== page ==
Momos, the popular bite-sized dumplings filled with spicy minced meat and accompanied by spicy sauces, originated in Nepal and Tibet. It is a beloved staple for Nepalis both at home and abroad, and serves as a favoured option for lunch, dinner and comfort food. The most sought-after momos in Nepal, are made with buffalo meat, leading to a high demand for this meat in urban areas of the country. However, this high demand could pose a threat to the endangered wild water buffaloes (Bubalus arnee) in the eastern plains of Nepal.
“We have seen that up to 70% of the meat sold in the market in Nepal comes from buffaloes,” said Bhojan Dhakal, researcher at the Nepal Agricultural Research Council. “People are willing to pay more for the buffalo meat if it comes from a crossbreed between wild water buffaloes and domestic water buffaloes [Bubalus bubalis],” he added. “Also, local communities believe that hybrid females produce more milk than other domesticated ones.”
That’s why people from as far as India, on the other side of the border, leave their domestic water buffaloes out in the open near the Koshi Tappu Wildlife Reserve in eastern Nepal, the country’s last remaining habitat for wild buffaloes. “Just the other day we caught some people who were trying to sneak in their buffaloes into the wildlife reserve,” said Ramesh Kumar Yadav, chief warden of the Koshi Tappu Wildlife Reserve. “It is illegal to cross domestic buffaloes with wild ones, as it threatens the wild population,” said Yadav.
“When we surveyed the domesticated buffaloes around the reserve, we found some of the buffaloes to have external features like wild buffaloes, such as stout muscles and white patches in different parts of the body,” said Dhakal. “That could have only been possible with crossbreeding,” he added.
According to the International Union for Conservation of Nature, the global conservation authority, the wild water buffalo (locally known as “arna”), whose range once included Bangladesh, Indonesia, Laos, Malaysia, Sri Lanka and Vietnam, is now limited to Nepal, India, Bhutan, Cambodia, Myanmar and Thailand. It says around 50% of the population may have declined in the last three decades to around 2,500-4,000 individuals, mainly due to hybridisation. Some even say pure wild water buffaloes may have already been extinct due to widespread interbreeding with domestic and feral buffaloes.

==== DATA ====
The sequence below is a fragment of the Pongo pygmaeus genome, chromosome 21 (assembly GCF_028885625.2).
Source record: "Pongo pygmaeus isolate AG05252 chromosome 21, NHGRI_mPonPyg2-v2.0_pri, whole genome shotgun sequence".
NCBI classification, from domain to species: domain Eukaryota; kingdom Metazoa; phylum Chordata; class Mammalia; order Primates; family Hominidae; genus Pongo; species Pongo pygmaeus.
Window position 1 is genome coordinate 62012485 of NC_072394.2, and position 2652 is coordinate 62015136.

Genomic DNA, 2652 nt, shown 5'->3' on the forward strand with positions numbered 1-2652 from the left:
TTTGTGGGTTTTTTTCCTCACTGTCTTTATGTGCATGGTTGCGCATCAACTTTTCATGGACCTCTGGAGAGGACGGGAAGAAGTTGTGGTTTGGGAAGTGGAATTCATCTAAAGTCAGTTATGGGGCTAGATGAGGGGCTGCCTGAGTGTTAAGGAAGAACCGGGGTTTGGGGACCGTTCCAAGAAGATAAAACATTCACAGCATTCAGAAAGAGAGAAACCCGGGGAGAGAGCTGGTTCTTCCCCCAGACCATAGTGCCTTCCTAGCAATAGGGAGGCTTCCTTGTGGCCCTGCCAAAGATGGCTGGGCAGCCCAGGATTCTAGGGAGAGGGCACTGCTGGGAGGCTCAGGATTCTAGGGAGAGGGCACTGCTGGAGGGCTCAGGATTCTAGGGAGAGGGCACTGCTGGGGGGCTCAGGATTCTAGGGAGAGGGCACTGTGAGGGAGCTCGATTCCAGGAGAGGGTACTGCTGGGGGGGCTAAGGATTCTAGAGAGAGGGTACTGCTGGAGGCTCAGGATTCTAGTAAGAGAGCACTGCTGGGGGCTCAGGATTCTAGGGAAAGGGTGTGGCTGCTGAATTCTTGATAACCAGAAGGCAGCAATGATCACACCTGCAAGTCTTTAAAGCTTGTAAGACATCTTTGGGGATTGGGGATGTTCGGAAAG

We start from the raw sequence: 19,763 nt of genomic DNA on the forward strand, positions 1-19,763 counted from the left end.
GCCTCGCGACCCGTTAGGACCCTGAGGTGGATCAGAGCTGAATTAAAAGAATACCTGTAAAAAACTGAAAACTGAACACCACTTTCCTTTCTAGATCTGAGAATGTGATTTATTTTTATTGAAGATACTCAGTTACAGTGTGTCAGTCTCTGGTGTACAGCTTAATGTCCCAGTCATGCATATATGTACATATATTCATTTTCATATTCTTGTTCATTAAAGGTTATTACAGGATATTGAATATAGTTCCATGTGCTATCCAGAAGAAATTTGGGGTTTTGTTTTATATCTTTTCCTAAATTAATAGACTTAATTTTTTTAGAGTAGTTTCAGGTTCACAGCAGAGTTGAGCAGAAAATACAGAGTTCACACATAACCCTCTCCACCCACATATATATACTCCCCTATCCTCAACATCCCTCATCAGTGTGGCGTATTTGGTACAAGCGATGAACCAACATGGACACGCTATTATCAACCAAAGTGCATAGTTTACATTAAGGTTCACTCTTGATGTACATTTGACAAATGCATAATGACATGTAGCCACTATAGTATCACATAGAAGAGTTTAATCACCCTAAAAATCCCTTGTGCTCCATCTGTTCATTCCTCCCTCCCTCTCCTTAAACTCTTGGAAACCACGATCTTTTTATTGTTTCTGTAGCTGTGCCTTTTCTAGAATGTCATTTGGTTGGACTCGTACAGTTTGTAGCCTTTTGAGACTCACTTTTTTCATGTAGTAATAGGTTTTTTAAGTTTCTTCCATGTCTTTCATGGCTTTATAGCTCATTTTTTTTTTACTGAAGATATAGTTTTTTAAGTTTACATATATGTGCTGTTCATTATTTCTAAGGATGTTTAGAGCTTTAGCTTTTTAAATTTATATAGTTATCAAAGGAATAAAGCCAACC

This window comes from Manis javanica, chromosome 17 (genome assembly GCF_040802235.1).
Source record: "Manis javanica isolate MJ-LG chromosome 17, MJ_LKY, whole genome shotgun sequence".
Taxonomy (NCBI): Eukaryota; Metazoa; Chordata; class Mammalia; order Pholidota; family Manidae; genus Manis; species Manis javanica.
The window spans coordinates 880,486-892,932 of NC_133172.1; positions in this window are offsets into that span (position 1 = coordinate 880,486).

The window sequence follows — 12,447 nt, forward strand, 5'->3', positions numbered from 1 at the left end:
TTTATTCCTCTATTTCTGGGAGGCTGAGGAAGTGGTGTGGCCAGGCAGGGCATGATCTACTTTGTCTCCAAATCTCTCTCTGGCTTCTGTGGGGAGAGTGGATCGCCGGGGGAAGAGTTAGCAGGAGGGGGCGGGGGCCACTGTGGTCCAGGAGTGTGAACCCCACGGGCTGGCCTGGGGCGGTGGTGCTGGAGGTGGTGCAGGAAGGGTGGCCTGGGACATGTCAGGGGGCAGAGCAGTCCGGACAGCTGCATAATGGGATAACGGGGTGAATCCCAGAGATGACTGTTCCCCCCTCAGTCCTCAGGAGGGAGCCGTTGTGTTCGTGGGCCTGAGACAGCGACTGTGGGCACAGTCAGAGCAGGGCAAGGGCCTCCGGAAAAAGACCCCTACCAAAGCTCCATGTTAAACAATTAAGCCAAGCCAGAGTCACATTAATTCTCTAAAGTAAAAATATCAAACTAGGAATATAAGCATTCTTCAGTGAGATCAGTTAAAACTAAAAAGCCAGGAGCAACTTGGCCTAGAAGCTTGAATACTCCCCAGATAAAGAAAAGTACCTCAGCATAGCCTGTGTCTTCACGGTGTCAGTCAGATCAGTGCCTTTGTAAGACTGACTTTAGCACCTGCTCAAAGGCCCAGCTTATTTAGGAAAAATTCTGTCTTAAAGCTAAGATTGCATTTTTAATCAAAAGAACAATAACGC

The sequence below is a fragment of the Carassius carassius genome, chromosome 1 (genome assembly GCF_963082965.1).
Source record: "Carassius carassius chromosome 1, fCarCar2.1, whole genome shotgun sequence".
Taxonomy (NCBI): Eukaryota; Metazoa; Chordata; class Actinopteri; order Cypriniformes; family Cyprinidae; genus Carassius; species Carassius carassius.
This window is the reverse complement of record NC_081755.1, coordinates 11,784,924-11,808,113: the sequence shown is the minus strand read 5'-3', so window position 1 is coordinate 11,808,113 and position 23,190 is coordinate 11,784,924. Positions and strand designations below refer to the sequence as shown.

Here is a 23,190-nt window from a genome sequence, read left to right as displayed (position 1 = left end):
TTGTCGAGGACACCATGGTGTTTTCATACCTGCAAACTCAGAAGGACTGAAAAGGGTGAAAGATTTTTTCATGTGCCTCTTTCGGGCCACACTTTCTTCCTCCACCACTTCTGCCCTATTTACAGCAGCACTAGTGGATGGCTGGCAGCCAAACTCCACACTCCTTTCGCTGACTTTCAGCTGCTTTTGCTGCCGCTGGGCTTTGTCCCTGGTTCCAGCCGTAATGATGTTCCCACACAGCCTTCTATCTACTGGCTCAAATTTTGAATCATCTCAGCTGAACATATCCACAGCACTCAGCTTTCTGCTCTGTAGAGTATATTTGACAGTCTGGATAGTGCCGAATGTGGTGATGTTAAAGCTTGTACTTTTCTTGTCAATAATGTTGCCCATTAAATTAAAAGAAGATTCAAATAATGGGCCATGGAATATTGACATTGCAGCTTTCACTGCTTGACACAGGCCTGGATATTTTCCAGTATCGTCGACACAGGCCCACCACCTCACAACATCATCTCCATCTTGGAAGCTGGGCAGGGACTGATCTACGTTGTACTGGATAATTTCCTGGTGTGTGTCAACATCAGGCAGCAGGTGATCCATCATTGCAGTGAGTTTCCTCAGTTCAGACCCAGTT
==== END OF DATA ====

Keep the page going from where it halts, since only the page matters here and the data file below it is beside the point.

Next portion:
Dhakal said that as domesticated males are smaller than wild ones, there’s little chance they will mate with a wild female. However, the wild male is bigger and stronger than the domesticated one and can easily mate with the domesticated female. Therefore, there may be a low chance of genetic erosion of male wild buffaloes, he added.
Yadav agreed. However, that doesn’t mean crossbreeding should go on, he added. This kind of interaction between wild and domesticated animals could transfer disease, such as foot and mouth, from one population to the other, and we don’t want to be taking chances in endangered species, he said.
But local communities living on the banks of the Koshi River, which flows into India, said they have little choice. Although buffaloes are a major contributor to Nepal’s livestock industry, low fertility and productivity are major constraints, caused by factors such parasitic infection and low nutrition.
In addition to the buffaloes left by local communities in the hopes of crossbreeding with wild water buffaloes, feral buffaloes and cows that were left to roam the Koshi Tappu Wildlife Reserve before the declaration of the protected area in 1976 also pose a challenge, authorities said. Their grazing inside the reserve not only increases the risk of disease transmission, but also leads to scarcity of grass for arna, said Yadav.
Reserve authorities have implemented different plans to control the population of feral buffaloes and cattle, but with limited success. Between 2001 and 2004, officials killed 167 feral buffaloes inside the reserve. But in the case of feral cows (Nepal’s national animal considered sacred by Hindus), authorities can’t do anything.
Nepal’s wild water buffalo conservation plan states that at least three large-shed houses need to be built inside the reserve so feral livestock can be auctioned. However, running such a facility requires a budget that is hard to come by.
In addition to these challenges, the conservation plan identifies the proliferation of invasive species such as Chromolaena odorata, Eupatorium adenophorum, Lantana camara and Mikania micrantha as threats to the grasses that arna eat. As local farmers enter the reserve area illegally for forest products, there’s a risk of fires in the grassland, which could replace the arna’s preferred species of grass with less preferred ones.
The changing course of the river, infamous for its flash floods, also has had a negative impact on grasslands, as water buffalo habitat has been shrinking every year. Natural succession of grasslands changing into forests is also a major issue.
Dhakal said that instead of taking harsh measures against people drawn to hybrid buffaloes for their meat, it would be better to provide artificial insemination facilities to the farmers so that they don’t need to leave their buffaloes in the protected areas. “We could capture one bull and use its semen to produce hybrid offspring that provide the meat and the milk,” he said. But that isn’t easy. “We don’t have the human and financial resources to do it,” he said.
This article first appeared on Mongabay.